Half Dimes – Liberty Seated Half Dime, Legend, 1860-1873

After the weight of the half dime was reduced in 1853 (indicated by an arrow on either side of the date through 1855, then dropped from the motif), the design was unchanged until 1860. In that year Chief Engraver James B. Longacre replaced the thirteen obverse stars with UNITED STATES OF AMERICA, and replaced the simple laurel reverse wreath with a more detailed cereal wreath. An additional change was not one of design but of production. The last New Orleans half dimes were minted in 1860, a year before the formation of the Confederacy and the outbreak of the Civil War; and starting in 1863 and for every year thereafter, except one, half dimes were minted at the San Francisco branch mint.

Photos used with permission and courtesy of Heritage Auction Galleries

The San Francisco Mint had dies available to produce half dimes in 1870, but none were struck according to official records. However, collectors were surprised by the discovery of an 1870-S half dime in the late 1970s. Apparently purchased from a “junk box”, or over-the-counter as a common type coin from an Illinois dealer (accounts differ), the half dime was displayed at the 1978 American Numismatic Association convention. It is also possible but not established that another 1870-S half dime may be in the cornerstone of the second San Francisco Mint building, along with other San Francisco Mint 1870-dated coins that were known to have been placed there.

Other half dime oddities, rare but not unique, are pieces made in 1859 and 1860 by Anthony C. Paquet. These pieces combine a hollow-center Stars obverse with the laurel reverse (1859) and the new cereal-wreath reverse (1860). Paquet’s samples have been called both transitional and fantasy pieces, not intended to circulate, but produced either as patterns to test the coming new design or minted for personal reasons by the Mint Director. Half dimes were not listed as an authorized issue in the Coinage Act of 1873, which effectively ended the denomination after nearly eighty years of production.

On the obverse a full-length representation of Liberty wears long, flowing robes and is seated on a rock, head turned back to her right. Her left arm is bent and holds a pole topped by a Liberty cap. The right arm extends down at her side, hand supporting a Union shield across which is a slightly curved banner displaying LIBERTY. The date is centered at the bottom, below the rock upon which Liberty rests. Inside dentils along the raised rim is the legend UNITED STATES OF AMERICA, split UNITED STATES to the left of Liberty and OF AMERICA to the right.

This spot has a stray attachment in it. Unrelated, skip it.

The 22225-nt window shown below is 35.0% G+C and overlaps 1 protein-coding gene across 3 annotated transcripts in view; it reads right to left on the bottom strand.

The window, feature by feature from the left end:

The reverse has a concentric circle of dentils inside a raised rim, within which is another circle formed by an elaborate wreath comprised of leaves and seed heads of corn, wheat, oak, and maple (no maple seeds are apparent). A ribbon ties the ends of the plants at the bottom, and there is a slight gap between the seed heads at the top, though two leaves cross to complete the enclosure around the denomination HALF DIME, each word on a separate line. Legend half dimes were produced at Philadelphia (all years), New Orleans (1860), and San Francisco (1863-1873). The S and O mintmarks are at the bottom below the wreath, though S mintmarks from 1870 through early 1872 appear within the wreath, above the bow and below DIME.

Several hundred circulation strike Liberty Seated, Legend half dimes have been certified for most dates, including a few prooflike pieces, though fewer from the mid-1860s through the end of that decade. Prices are moderate through Gem grades and finer for many dates, though expensive at Superb Gem. Higher prices are listed for the 1861/0, and coins minted from 1863 through 1867. The only known 1870-S coin would likely sell for well over a million dollars, perhaps much higher, if placed on the market today. A few hundred proof Legend half dimes have been certified, including Cameo and Deep Cameo pieces. Prices are fairly uniform and moderate for all dates up to Gem, expensive finer. Cameo and Deep Cameo pieces have slightly higher premiums.


Designer: Christian Gobrecht modified by Robert Ball Hughes and James B. Longacre (reverse by Longacre), from a Titian Peale/ Thomas Sully design
Circulation Mintage: high 3,360,000 (1861), low 8,000 (1867; none reportedly minted at San Francisco in 1870, but one example is known)
Proof Mintage: high 1,000 (1860, 1861, and 1870), low 460 (1863)
Denomintion: $0.05 Five Cents, 05/100 Half Dime
Diameter: ±15.5 mm; reeded edge
Metal content: 90% silver, 10% copper
Weight: ±1.24 grams
Varieties: A few known, including 1859 and 1860 Hollow Stars transitional pieces, 1861 1 over 0, 1872-S Mintmark Above and Mintmark Below, and other minor die variations.

Additional Resources :

CoinFacts: www.coinfacts.com
Coin Encyclopedia: www.ngccoin.com
The Official Red Book: A Guide Book of United States Coins. R.S Yeoman (author), Kenneth Bressett (editor). Whitman Publishing.
A Guide Book of United States Type Coins. Q. David Bowers. Whitman Publishing.
United States Coinage: A Study by Type. Ron Guth and Jeff Garrett. Whitman Publishing.
The Experts Guide to Collecting & Investing in Rare Coins. Q. David Bowers. Whitman Publishing.
The U.S. Mint and Coinage. Don Taxay. Arco Publishing
Walter Breen’s Encyclopedia of U.S. Coins. Walter Breen. Doubleday.

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